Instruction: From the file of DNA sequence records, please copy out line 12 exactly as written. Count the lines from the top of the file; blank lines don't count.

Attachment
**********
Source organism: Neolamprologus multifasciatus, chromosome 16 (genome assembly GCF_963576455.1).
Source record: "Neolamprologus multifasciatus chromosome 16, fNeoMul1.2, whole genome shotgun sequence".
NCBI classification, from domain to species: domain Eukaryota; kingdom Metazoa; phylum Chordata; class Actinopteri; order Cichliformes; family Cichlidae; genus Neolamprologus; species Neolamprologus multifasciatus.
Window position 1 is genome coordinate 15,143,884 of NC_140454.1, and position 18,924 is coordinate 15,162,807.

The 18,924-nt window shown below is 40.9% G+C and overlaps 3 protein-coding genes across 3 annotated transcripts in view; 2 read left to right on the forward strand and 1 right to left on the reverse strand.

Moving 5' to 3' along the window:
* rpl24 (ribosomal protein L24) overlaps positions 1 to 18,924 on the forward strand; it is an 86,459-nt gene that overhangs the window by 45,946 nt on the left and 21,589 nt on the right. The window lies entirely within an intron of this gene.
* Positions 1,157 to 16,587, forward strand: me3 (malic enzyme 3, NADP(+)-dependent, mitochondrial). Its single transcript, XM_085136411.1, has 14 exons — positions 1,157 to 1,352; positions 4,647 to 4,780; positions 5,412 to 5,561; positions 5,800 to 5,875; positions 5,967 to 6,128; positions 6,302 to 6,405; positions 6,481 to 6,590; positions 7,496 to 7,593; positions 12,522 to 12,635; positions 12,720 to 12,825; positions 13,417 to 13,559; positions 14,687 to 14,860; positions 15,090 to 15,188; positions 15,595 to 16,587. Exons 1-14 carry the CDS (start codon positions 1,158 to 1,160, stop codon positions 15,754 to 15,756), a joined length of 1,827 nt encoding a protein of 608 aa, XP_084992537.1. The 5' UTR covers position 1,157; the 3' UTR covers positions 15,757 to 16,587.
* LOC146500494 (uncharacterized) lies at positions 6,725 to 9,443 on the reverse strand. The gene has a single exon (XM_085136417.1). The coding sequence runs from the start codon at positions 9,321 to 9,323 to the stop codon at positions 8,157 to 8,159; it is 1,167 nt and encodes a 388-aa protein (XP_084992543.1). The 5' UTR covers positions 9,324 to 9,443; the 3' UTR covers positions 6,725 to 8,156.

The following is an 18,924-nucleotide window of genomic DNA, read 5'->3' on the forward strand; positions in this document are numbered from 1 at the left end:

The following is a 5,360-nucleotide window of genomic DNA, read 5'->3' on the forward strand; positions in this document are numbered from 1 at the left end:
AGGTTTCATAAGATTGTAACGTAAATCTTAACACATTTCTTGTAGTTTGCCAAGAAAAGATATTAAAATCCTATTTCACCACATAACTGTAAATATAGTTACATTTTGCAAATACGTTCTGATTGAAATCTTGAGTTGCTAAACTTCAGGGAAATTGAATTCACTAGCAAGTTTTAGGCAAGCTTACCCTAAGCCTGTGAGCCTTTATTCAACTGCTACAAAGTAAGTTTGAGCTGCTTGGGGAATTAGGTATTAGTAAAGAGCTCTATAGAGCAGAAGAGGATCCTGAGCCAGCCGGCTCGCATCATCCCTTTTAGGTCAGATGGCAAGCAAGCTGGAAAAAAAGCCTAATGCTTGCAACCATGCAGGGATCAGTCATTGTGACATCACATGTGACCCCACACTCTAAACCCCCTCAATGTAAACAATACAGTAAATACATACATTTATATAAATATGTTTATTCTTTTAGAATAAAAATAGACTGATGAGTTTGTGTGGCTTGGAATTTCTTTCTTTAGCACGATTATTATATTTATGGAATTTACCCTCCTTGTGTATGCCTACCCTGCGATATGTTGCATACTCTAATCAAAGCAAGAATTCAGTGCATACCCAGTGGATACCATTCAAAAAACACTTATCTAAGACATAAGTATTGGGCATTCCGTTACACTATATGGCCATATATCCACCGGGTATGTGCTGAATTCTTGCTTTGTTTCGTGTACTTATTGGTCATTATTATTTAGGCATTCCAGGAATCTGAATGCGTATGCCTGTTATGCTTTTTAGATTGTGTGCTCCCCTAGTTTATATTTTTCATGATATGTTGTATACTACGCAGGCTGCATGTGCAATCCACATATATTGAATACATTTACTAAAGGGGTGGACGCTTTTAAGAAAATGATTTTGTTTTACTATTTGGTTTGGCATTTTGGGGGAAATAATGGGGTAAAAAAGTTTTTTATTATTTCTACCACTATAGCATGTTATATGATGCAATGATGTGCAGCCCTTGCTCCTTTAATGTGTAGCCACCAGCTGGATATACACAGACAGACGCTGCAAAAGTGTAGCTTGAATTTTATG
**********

AGGTTTCATAAGATTGTAACGTAAATCTTAACACATTTCTTGTAGTTTGCCAAGAAAAGATATTAAAATCCTATTTCACCACATAACTGTAAATATAGTTACATTTTGCAAATACGTTCTGATTGAAATCTTGAGTTGCTAAACTTCAGGGAAATTGAATTCACTAGCAAGTTTTAGGCAAGCTTACCCTAAGCCTGTGAGCCTTTATTCAACTGCTACAAAGTAAGTTTGAGCTGCTTGGGGAATTAGGTATTAGTAAAGAGCTCTATAGAGCAGAAGAGGATCCTGAGCCAGCCGGCTCGCATCATCCCTTTTAGGTCAGATGGCAAGCAAGCTGGAAAAAAAGCCTAATGCTTGCAACCATGCAGGGATCAGTCATTGTGACATCACATGTGACCCCACACTCTAAACCCCCTCAATGTAAACAATACAGTAAATACATACATTTATATAAATATGTTTATTCTTTTAGAATAAAAATAGACTGATGAGTTTGTGTGGCTTGGAATTTCTTTCTTTAGCACGATTATTATATTTATGGAATTTACCCTCCTTGTGTATGCCTACCCTGCGATATGTTGCATACTCTAATCAAAGCAAGAATTCAGTGCATACCCAGTGGATACCATTCAAAAAACACTTATCTAAGACATAAGTATTGGGCATTCCGTTACACTATATGGCCATATATCCACCGGGTATGTGCTGAATTCTTGCTTTGTTTCGTGTACTTATTGGTCATTATTATTTAGGCATTCCAGGAATCTGAATGCGTATGCCTGTTATGCTTTTTAGATTGTGTGCTCCCCTAGTTTATATTTTTCATGATATGTTGTATACTACGCAGGCTGCATGTGCAATCCACATATATTGAATACATTTACTAAAGGGGTGGACGCTTTTAAGAAAATGATTTTGTTTTACTATTTGGTTTGGCATTTTGGGGGAAATAATGGGGTAAAAAAGTTTTTTATTATTTCTACCACTATAGCATGTTATATGATGCAATGATGTGCAGCCCTTGCTCCTTTAATGTGTAGCCACCAGCTGGATATACACAGACAGACGCTGCAAAAGTGTAGCTTGAATTTTATG